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Review: ‘The Wind & the Reckoning’ is a Tale of American Cruelty and Colonization in Paradise

Review: ‘The Wind & the Reckoning’ is a Tale of American Cruelty and Colonization in Paradise

The Wind & the Reckoning is a film based on true events with a compelling premise, fantastic cinematography, and fight choreography placed in a lackluster script. 

The film is set in 1893. Jason Scott Lee (Dragon: The Bruce Lee Story) stars as Ko’olau, a Hawiian horse trainer/cowboy. Ko’olau, his wife Pi’ilani (Lindsay Marie Anuhea Watson), and their son Kalei (Kahiau Perreira) are quietly living their lives on their land hiding the fact that Ko’oalu and Pi’ilani have early stage leprosy (Hansen’s Disease). 

The problem is it’s 1893 and since there was no cure for the highly infectious disease, the American government rounds up Hawaiians who show visible signs of being infected to a leper colony on Moloka’i, the fifth largest island on Hawaii. Of course, when the families are sent to the leper colony, the government takes their land. 

The Wind & the Reckoning’s title sequence draws the audience in immediately. I’m sure most people don’t know about Moloka’i because it is rural and is the least traveled of the Hawaiian Islands. Learning that for one hundred years the island was a leper colony was a surprising revelation. The costume, make-up, hair, and location instantly transport viewers back to the 19th century to a chilling effect. 

The film moves to the story of Pi’ilani and Ko’olau and shows how their white neighbors discover Ko’olau and Kalei are infected and the family become fugitives, hiding in the intricate lava caves on the island on their quest to stay together. Just off of the heels of the Civil War, a small provisional Army based on Honolulu led by Officer McCabe (Henry Ian Cusick, Lost) lands to hunt and capture the family. 

Ko’olau, Pi’ilani, and Kalei’s journey captures your attention because of Scott Lee Mason’s stellar cinematography and the spectacular editing of Kyle Gilbertson (Swiss Army Men). Mason (38 Minutes) does an outstanding job capturing the beautiful diversity of the Moloka’i stunning landscape. From death-defying shots of cliffs to cascading waterfalls, the film is a feast for the eyes. 

As the family departs their home to seek refuge in the cliffside lava caves, the Army arrives and tracks Ko’olau and his family fairly quickly due to the skills of Marshall Hitchcock (Jonathon Schaech, Blue Ridge). Each time the family and the Army clash, I was impressed by the complex simplicity of how the fight choreography, cinematography, and editing blended effortlessly to tell the story of conflict clearly on a smaller budget film. 

The actors all do a proficient job, but unfortunately the weakest element of the film is the script. The screenwriter John Fusco (Young Guns) seems stuck in the late ’90s/early ’00s. The writing reminded me of broad action films from the ’90s without any subtext or nuance. Everyone is one-dimensional, and the conflict and emotions are played broadly with actors indicating what their characters are feeling rather than embodying the roles they were cast to play.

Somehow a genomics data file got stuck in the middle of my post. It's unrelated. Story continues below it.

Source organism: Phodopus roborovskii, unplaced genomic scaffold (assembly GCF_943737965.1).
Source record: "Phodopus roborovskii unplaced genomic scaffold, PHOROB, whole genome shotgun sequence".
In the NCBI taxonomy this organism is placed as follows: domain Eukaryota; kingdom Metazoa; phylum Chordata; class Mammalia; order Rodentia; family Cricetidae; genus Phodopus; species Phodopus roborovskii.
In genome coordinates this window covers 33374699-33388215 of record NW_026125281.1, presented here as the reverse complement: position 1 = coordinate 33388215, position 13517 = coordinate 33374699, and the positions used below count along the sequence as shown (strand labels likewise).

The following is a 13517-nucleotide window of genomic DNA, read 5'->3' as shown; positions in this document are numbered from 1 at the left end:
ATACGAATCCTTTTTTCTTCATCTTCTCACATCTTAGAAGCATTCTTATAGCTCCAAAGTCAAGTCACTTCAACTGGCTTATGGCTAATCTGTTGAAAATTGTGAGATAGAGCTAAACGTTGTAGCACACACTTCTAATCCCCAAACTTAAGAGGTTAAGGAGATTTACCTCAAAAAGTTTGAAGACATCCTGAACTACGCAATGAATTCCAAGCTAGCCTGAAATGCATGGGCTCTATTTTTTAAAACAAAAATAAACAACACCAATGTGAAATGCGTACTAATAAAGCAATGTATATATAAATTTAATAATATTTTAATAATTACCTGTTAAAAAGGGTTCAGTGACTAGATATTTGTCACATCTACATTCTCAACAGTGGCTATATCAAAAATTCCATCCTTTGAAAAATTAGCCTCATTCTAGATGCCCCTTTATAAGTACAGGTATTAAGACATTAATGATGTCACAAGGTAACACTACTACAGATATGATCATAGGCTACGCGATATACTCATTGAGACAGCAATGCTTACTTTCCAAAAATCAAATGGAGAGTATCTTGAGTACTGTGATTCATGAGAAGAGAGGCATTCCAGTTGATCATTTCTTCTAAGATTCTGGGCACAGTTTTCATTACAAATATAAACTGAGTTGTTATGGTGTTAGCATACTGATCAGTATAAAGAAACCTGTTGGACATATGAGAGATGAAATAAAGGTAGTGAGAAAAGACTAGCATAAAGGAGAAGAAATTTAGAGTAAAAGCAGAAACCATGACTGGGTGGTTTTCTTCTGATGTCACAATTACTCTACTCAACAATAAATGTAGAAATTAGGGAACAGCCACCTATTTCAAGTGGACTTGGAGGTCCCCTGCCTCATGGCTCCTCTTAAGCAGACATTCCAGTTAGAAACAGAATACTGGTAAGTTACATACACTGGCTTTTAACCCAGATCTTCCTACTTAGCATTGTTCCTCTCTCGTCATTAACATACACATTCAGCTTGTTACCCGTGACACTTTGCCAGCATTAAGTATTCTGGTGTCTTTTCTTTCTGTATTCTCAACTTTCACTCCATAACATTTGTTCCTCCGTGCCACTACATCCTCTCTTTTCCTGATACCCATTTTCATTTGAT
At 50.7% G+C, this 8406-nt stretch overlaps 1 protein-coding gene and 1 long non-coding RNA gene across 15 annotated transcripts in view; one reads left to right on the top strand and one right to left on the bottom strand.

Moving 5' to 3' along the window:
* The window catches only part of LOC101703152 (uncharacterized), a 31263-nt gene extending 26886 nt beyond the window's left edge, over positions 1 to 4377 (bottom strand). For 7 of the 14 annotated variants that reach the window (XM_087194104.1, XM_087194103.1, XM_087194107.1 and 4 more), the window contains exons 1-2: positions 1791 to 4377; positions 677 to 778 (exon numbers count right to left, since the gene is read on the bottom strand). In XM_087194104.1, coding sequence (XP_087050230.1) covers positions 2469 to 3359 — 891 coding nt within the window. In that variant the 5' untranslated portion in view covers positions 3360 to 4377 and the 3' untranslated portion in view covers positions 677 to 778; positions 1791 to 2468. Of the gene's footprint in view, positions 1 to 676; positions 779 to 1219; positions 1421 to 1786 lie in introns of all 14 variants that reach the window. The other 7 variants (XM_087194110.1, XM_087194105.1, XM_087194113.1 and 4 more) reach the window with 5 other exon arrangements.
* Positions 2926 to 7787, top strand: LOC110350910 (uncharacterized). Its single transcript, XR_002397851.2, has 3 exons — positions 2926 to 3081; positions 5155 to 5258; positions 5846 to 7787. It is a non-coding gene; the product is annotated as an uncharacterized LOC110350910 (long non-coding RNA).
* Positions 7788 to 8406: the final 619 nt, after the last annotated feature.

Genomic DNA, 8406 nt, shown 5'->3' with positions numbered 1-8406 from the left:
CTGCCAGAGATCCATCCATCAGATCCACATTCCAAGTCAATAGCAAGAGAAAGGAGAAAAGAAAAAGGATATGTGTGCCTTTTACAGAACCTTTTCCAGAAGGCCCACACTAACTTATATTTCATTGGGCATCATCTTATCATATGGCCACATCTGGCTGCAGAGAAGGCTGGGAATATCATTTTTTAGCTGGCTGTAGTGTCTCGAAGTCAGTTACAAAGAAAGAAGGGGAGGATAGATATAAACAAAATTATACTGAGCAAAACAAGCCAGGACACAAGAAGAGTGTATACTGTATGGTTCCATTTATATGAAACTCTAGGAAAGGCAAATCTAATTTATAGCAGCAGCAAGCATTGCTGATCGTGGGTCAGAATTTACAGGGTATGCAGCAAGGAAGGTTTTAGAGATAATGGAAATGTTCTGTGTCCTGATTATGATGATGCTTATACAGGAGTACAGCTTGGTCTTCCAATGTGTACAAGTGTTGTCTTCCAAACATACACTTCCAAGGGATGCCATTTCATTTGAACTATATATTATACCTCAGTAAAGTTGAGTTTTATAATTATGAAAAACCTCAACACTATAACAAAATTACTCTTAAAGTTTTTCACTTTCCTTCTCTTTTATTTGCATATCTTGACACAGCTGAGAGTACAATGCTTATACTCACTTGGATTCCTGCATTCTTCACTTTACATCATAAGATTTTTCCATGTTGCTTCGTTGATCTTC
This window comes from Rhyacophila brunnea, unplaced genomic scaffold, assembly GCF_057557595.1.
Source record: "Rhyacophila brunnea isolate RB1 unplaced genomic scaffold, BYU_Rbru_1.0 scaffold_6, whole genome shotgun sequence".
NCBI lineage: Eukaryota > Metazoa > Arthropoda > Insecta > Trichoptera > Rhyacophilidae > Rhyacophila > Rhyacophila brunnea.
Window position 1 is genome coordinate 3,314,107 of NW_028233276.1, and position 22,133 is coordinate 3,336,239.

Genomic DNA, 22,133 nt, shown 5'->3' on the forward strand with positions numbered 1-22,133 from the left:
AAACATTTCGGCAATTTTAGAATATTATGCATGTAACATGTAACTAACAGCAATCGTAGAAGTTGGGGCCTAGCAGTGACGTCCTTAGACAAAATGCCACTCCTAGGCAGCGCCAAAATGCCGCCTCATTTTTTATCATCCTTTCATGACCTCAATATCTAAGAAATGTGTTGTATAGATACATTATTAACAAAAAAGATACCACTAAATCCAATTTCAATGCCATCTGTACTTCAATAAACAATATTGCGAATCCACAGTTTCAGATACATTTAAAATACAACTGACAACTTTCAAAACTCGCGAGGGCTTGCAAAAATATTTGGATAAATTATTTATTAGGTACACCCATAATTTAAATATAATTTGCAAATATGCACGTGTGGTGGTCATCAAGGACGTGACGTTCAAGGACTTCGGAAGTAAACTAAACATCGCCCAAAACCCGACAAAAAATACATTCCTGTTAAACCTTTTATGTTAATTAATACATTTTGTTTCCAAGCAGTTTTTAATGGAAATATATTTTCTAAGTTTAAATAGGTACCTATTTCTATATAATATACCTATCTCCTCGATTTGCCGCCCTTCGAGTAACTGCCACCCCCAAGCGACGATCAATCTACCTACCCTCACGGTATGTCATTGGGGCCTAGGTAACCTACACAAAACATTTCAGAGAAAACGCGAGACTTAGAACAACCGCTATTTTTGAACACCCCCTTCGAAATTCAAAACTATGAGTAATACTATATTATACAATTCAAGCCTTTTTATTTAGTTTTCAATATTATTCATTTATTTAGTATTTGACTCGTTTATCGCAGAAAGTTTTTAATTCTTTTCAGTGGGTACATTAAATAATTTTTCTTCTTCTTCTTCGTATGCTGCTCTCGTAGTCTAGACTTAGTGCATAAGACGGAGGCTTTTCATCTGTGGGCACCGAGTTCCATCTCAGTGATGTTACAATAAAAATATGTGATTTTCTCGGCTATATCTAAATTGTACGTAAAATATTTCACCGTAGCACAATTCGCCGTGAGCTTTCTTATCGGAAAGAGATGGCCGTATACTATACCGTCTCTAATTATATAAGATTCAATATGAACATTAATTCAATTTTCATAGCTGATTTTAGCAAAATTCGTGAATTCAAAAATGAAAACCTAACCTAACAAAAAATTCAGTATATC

The character development is thin and depends on the larger incredible story to keep the audience interested. Pi’ilani is the actual hero of the film, but we don’t get to know her beyond her role as wife, mother, protector. Pi’ilani is a larger-than-life historical figure, and the writer depends on her grand actions to compel the audience to root for her, which we do. But without character development and nuance, larger-than-life felt disconnected. 

Watching this film reminded me of when I was watching the biopic about Harriet Tubman, Harriet — all action, no substance or connection. All we know of Ko’olau, Pi’ilani, and Kalei is their trauma. Ko’olau’s and Koala’s leprosy is discovered before the audience gets an opportunity to get a sense of the love this family has for one another outside of their trauma. Perhaps if the opening sequence was about Ko’olau and his family, instead of an unnamed mother and son disconnected from the main storyline, there could have been more of an opportunity to fall in love with these characters before they are on the run trying to survive. 

I loved the actors but I was distracted by the age difference of Jason Scott Lee and Lindsay Marie Anuhea Watson as Ko’olau and Pi’ilani. The script says that Ko’olau and Pi’ilani grew up together, but Lee reads much older than Watson on film. At key moments when they were on screen I was thinking about my perception and judgments about the age gap of the actors rather than connecting to the characters. 

The Wind & the Reckoning is a compelling film because it tells a part of American history that most of us never heard of. Hawaii is one of my favorite places on Earth. I’ve visited several islands several times and never knew this aspect of its rich history. Watching this film compelled me to do my research and learn more about the devastating multifaceted negative impacts of US colonization on Hawaiians and their culture. 

Even though there are several moments of the script that are flawed and listless, I can respect the worthy intent the filmmakers had in bringing this story to the screen. If you are interested in supporting representation and AAPI stories, The Wind & the Reckoning is a film you can watch for the culture.

The Wind & the Reckoning opens Friday, May 12, 2023, in Los Angeles at Laemmle Monica, at Village East Cinema on Friday, May 26, and will be available to rent or purchase online on Friday, June 2, at

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